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Family Structure and the Economic Wellbeing of Children

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Abstract

An extensive literature that examines the relationship between family structure and children’s outcomes consistently shows that living with a single parent is associated with negative outcomes. Few studies, however, directly test the relationship between family structure and outcomes for the child once he/she reaches adulthood. We directly examine, using the Panel Study of Income Dynamics, whether family structure during childhood is related to the child’s economic wellbeing both during childhood as well as adulthood. Our findings suggest that the economic wellbeing of children of mothers who experience a marital dissolution and remarry are no different from the children of mothers who are continuously married. However, the children of mothers whose marriages dissolve but who do not remarry experience large declines in their income over their first ten years of life. We also show that while the children of never married mothers earn a lot less as adults than the children of married parents, these differences can largely be explained by demographic and socioeconomic factors. Finally, our findings suggest that children who have mothers who experience a marital dissolution and who do not remarry have economic losses that persist into adulthood. Robustness checks using family fixed effects models support this result. Key Words: Family Structure JEL No. J12

Suggested Citation

  • Leonard Lopoo & Thomas DeLeire, 2012. "Family Structure and the Economic Wellbeing of Children," Center for Policy Research Working Papers 139, Center for Policy Research, Maxwell School, Syracuse University.
  • Handle: RePEc:max:cprwps:139
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    References listed on IDEAS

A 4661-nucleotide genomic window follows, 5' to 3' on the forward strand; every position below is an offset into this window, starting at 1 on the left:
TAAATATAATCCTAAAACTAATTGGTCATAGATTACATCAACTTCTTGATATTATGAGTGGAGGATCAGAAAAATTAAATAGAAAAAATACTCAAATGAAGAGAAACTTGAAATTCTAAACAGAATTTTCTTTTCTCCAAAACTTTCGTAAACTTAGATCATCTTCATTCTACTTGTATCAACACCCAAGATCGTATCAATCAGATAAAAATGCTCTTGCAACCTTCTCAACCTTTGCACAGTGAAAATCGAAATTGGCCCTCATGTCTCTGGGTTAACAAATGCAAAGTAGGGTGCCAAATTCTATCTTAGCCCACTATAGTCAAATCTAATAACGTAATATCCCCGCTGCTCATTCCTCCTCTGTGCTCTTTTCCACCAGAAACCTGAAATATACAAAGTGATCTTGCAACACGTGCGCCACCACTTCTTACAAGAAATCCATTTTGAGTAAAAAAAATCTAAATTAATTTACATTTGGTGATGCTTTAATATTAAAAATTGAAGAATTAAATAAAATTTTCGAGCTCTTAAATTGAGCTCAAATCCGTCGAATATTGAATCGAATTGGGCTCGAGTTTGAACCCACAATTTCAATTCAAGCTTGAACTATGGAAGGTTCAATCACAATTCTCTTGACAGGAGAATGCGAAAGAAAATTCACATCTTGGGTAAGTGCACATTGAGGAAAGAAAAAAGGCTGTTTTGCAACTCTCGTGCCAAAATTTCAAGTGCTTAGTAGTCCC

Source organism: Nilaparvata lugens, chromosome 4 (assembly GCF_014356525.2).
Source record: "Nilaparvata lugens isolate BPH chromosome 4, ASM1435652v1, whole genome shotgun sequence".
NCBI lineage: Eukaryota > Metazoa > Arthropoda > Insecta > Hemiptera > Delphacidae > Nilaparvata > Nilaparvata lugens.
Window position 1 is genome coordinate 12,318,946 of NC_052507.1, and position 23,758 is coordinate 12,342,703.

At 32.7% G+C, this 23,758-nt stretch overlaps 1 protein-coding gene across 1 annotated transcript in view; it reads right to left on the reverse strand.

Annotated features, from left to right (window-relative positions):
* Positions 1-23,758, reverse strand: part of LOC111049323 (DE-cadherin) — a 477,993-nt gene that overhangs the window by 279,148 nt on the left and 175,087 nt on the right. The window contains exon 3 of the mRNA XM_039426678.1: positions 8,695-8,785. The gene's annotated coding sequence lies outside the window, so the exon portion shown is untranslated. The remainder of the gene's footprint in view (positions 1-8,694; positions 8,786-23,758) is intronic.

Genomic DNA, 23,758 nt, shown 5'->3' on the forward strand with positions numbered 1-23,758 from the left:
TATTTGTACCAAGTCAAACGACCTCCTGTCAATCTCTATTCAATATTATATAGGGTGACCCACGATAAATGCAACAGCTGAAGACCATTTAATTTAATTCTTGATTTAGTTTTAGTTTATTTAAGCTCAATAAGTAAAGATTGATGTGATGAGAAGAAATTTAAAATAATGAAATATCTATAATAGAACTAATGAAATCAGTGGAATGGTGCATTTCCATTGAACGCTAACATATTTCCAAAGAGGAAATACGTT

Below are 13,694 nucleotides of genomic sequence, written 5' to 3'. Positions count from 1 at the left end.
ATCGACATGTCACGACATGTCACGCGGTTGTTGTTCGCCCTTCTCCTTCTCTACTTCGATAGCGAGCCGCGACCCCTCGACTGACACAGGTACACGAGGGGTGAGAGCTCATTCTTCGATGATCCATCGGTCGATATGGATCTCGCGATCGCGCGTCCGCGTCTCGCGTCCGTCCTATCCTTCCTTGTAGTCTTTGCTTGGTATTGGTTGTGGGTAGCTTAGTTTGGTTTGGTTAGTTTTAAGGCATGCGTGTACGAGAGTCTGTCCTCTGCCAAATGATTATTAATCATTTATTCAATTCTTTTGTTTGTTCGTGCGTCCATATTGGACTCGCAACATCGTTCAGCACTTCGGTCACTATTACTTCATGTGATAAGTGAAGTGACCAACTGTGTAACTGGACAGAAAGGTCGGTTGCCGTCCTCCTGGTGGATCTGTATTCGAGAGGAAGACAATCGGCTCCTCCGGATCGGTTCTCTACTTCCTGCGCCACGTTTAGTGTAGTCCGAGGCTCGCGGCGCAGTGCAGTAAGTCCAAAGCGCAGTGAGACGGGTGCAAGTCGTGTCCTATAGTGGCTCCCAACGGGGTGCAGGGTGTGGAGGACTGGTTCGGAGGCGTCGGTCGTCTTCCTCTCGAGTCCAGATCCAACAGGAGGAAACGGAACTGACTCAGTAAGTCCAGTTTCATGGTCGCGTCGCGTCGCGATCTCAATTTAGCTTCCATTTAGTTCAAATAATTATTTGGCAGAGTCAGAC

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    1. Sara McLanahan, 1988. "Family structure and dependency: Early transitions to female household headship," Demography, Springer;Population Association of America (PAA), vol. 25(1), pages 1-16, February.
    2. Gary S. Becker & Nigel Tomes, 1994. "Human Capital and the Rise and Fall of Families," NBER Chapters,in: Human Capital: A Theoretical and Empirical Analysis with Special Reference to Education (3rd Edition), pages 257-298 National Bureau of Economic Research, Inc.
    3. Philip K. Robins & David H. Greenberg & Paul Fronstin, 2001. "Parental disruption and the labour market performance of children when they reach adulthood," Journal of Population Economics, Springer;European Society for Population Economics, vol. 14(1), pages 137-172.
    4. Corak, Miles, 2001. "Death and Divorce: The Long-Term Consequences of Parental Loss on Adolescents," Journal of Labor Economics, University of Chicago Press, vol. 19(3), pages 682-715, July.
    5. Ribar, David C., 2004. "What Do Social Scientists Know About the Benefits of Marriage? A Review of Quantitative Methodologies," IZA Discussion Papers 998, Institute for the Study of Labor (IZA).
    6. Jonathan Gruber, 2004. "Is Making Divorce Easier Bad for Children? The Long-Run Implications of Unilateral Divorce," Journal of Labor Economics, University of Chicago Press, vol. 22(4), pages 799-834, October.
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    1. Family Structure and the Economic Wellbeing of Children
      by UDADISI in UDADISI on 2013-01-11 17:53:00

    More about this item

    JEL classification:

    • J12 - Labor and Demographic Economics - - Demographic Economics - - - Marriage; Marital Dissolution; Family Structure

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